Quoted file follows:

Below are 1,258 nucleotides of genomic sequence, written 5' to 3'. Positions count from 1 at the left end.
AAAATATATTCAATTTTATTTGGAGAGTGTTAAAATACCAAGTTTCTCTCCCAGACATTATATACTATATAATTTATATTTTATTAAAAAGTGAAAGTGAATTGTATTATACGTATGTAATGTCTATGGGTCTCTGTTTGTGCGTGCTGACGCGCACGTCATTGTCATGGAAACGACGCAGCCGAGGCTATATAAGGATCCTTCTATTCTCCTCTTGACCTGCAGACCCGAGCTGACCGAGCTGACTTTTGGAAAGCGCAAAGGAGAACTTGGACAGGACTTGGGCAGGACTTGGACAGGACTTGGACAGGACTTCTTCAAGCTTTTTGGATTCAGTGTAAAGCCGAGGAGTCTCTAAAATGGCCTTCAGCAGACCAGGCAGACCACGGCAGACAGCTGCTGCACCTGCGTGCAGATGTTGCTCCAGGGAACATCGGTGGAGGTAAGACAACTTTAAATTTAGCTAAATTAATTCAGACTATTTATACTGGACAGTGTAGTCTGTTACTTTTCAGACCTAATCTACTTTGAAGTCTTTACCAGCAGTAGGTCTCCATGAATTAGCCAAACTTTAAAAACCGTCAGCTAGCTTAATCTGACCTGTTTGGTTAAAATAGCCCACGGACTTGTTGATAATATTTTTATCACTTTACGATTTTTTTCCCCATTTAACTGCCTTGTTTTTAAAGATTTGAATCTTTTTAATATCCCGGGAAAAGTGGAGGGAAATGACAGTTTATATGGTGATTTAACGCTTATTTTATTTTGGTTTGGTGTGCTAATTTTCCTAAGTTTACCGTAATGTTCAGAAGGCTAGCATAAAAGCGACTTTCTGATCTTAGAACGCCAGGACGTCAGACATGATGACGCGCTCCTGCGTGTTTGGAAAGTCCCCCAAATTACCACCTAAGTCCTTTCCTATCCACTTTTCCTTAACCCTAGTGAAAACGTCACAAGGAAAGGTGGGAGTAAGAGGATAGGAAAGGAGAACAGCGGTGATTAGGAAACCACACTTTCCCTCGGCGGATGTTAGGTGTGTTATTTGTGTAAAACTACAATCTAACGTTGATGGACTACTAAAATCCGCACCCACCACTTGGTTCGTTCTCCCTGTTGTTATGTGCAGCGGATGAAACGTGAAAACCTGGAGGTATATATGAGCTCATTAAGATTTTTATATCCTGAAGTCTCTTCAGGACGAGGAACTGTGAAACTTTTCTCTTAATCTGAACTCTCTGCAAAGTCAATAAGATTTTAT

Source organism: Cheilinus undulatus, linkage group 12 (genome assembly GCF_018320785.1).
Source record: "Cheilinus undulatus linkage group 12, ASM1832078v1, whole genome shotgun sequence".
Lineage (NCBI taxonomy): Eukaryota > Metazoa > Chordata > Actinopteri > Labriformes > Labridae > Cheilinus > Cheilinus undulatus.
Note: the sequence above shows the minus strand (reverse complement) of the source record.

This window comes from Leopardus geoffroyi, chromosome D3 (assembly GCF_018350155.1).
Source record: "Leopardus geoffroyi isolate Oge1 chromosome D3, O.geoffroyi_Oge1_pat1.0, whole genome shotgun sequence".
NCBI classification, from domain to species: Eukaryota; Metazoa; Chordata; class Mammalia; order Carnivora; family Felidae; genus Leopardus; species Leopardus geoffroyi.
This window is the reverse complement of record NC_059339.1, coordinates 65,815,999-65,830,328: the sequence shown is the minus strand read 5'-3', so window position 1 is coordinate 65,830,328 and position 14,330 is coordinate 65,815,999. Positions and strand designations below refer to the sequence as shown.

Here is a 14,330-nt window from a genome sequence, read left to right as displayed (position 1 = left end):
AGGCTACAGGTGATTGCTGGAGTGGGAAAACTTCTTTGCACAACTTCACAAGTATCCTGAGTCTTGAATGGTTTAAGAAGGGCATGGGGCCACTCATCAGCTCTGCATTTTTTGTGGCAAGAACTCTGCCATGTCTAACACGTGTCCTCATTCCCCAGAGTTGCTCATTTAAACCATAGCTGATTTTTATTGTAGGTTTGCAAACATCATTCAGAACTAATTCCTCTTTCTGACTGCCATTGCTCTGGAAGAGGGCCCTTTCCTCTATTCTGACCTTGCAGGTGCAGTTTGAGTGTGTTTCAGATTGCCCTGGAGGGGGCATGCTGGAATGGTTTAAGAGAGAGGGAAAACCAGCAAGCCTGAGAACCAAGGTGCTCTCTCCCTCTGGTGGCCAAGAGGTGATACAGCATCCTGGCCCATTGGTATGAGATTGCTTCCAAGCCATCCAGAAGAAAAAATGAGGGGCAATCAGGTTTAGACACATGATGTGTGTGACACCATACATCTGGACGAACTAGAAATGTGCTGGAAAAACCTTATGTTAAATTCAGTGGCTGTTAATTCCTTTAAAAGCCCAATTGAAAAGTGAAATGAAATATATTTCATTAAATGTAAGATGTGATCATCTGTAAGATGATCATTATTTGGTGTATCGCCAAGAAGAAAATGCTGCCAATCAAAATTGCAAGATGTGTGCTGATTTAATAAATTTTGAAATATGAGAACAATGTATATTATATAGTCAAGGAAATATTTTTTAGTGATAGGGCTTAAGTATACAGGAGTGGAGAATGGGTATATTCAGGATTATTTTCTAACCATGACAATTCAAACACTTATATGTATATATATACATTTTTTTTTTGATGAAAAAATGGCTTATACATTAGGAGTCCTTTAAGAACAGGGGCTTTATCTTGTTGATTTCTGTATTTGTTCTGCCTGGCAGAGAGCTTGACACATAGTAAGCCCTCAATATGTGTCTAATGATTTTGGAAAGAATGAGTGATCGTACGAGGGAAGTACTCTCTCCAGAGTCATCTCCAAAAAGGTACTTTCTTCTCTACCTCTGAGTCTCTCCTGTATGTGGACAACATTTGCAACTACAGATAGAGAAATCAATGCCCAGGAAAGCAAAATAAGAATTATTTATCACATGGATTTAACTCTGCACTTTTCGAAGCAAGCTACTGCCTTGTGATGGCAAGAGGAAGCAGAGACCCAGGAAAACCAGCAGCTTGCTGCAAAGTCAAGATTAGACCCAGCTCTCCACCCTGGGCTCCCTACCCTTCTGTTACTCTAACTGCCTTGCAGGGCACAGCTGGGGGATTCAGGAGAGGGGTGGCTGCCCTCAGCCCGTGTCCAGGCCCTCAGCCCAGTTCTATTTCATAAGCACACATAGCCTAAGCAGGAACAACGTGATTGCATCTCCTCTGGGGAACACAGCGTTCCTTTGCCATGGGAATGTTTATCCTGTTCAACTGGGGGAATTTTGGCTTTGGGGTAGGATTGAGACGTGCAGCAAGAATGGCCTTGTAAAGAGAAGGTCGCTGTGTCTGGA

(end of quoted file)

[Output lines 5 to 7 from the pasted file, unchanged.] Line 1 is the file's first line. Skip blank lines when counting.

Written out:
Lineage (NCBI taxonomy): Eukaryota > Metazoa > Chordata > Actinopteri > Labriformes > Labridae > Cheilinus > Cheilinus undulatus.
Note: the sequence above shows the minus strand (reverse complement) of the source record.

This window comes from Leopardus geoffroyi, chromosome D3 (assembly GCF_018350155.1).